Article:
The dollar was mixed against major currencies on Thursday as investors were waiting for the closely-watched U.S. non-farm employment report to be released on Friday.
Most analysts forecast that non-farm payrolls will continue falling, but with a slower pace. The unemployment is expected to rise slightly.
Should the non-farm job data come out to be much worse or better than expectations, the dollar will strengthen, some analysts said. A weak job report will hurt risk appetite and boost safety demand for the U.S. currency. A strong report may reduce correlation between the dollar and risk sentiment, supporting investors' confidence in the greenback.
U.S. initial claims for jobless benefits declined to 570,000 last week, the Labor Department reported on Thursday. Continuing jobless claims rose to 6.234 million, and the four-week average of initial claims edged up to 571,000. The report showed that the labor market, which remains very weak, is stabilizing in slow paces.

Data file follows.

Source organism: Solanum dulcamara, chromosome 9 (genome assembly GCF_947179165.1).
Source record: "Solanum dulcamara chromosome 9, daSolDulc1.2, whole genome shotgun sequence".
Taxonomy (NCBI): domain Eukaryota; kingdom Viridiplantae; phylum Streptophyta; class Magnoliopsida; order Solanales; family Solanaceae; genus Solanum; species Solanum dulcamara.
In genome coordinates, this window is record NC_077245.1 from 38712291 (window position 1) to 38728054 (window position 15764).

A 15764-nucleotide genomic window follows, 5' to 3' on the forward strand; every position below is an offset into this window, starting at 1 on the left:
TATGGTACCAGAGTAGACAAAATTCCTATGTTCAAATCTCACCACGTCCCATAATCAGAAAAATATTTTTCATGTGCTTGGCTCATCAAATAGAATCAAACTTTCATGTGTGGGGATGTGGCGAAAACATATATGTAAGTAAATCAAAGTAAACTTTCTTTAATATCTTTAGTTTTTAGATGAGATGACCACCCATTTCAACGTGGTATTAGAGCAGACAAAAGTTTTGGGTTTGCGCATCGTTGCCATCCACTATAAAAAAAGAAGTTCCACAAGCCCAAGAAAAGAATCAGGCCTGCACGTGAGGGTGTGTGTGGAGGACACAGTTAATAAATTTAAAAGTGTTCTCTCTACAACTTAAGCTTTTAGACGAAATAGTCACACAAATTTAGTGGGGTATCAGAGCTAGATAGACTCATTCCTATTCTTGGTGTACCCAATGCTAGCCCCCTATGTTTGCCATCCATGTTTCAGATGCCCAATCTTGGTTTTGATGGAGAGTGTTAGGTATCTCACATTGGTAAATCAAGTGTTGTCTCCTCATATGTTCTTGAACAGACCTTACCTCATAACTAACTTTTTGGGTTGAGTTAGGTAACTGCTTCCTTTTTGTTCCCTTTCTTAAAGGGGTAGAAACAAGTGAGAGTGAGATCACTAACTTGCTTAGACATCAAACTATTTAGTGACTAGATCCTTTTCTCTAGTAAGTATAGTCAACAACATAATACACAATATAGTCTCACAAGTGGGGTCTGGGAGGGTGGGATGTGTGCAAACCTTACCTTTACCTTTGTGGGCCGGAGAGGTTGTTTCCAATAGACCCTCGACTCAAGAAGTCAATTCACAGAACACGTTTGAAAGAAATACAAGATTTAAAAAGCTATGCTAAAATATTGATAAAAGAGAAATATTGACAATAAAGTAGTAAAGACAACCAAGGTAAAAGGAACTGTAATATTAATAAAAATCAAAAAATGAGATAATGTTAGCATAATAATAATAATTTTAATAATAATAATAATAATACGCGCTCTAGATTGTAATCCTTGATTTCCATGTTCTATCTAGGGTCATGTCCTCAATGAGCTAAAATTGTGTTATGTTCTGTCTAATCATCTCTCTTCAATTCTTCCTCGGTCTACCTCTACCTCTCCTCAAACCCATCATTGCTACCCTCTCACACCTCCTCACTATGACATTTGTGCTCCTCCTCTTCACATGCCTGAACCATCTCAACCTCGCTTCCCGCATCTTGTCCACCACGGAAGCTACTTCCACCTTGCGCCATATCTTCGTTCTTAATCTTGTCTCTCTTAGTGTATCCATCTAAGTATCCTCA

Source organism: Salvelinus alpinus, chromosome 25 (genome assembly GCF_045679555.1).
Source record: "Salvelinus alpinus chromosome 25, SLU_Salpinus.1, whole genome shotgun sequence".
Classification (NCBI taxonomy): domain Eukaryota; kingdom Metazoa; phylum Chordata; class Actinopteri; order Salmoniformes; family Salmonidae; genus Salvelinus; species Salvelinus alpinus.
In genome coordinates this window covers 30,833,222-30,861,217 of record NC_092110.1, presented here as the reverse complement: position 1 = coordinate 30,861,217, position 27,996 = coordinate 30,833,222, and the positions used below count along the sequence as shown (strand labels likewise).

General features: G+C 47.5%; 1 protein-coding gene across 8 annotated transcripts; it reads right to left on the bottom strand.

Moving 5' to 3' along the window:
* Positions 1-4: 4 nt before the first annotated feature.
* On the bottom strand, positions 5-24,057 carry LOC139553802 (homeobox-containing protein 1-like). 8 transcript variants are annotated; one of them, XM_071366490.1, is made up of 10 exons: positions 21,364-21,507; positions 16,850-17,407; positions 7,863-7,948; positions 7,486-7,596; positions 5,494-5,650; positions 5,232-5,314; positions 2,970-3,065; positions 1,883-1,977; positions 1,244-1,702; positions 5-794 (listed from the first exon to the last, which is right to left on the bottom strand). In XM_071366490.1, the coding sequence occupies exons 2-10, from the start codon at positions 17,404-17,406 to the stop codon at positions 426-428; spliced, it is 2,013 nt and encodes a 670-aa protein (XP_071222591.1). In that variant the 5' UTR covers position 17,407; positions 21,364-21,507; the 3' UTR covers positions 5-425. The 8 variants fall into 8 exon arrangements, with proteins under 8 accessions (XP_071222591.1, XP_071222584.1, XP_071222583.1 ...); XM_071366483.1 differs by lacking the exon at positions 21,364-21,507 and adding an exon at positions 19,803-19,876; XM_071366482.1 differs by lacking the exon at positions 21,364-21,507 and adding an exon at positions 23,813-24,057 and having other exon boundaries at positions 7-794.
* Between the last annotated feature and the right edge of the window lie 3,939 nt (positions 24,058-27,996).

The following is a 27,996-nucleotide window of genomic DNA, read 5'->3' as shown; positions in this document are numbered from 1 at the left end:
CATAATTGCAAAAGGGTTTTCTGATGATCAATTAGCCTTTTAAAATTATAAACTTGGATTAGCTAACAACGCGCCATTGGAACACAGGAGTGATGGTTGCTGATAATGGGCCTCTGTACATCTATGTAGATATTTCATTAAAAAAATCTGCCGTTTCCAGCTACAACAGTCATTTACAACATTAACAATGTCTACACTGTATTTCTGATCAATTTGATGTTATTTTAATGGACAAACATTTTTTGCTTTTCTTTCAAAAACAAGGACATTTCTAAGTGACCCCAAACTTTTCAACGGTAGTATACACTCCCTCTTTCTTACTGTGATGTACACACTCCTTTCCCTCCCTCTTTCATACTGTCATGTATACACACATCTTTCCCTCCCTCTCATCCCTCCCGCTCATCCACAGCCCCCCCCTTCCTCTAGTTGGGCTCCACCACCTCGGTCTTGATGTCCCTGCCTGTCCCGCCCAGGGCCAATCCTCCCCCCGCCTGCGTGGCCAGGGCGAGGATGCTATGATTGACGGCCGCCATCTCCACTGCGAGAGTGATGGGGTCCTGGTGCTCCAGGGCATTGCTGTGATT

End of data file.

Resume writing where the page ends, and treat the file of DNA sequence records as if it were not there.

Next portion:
The Institute of Supply Management reported that its index of U.S. service sector rose 2 points to 48.4 in August, roughly in line with expectations. The sub-index of business activity rose 5.2 points to 51.3, higher than the contraction/expansion threshold for the first time since September 2008.
New orders index increased slightly, and new export orders index jumped 6.5 points. The price paid index soared by 21.8 points to 63.1. Export demand for U.S. service industry is picking up, while domestic orders remain weak, analysts said.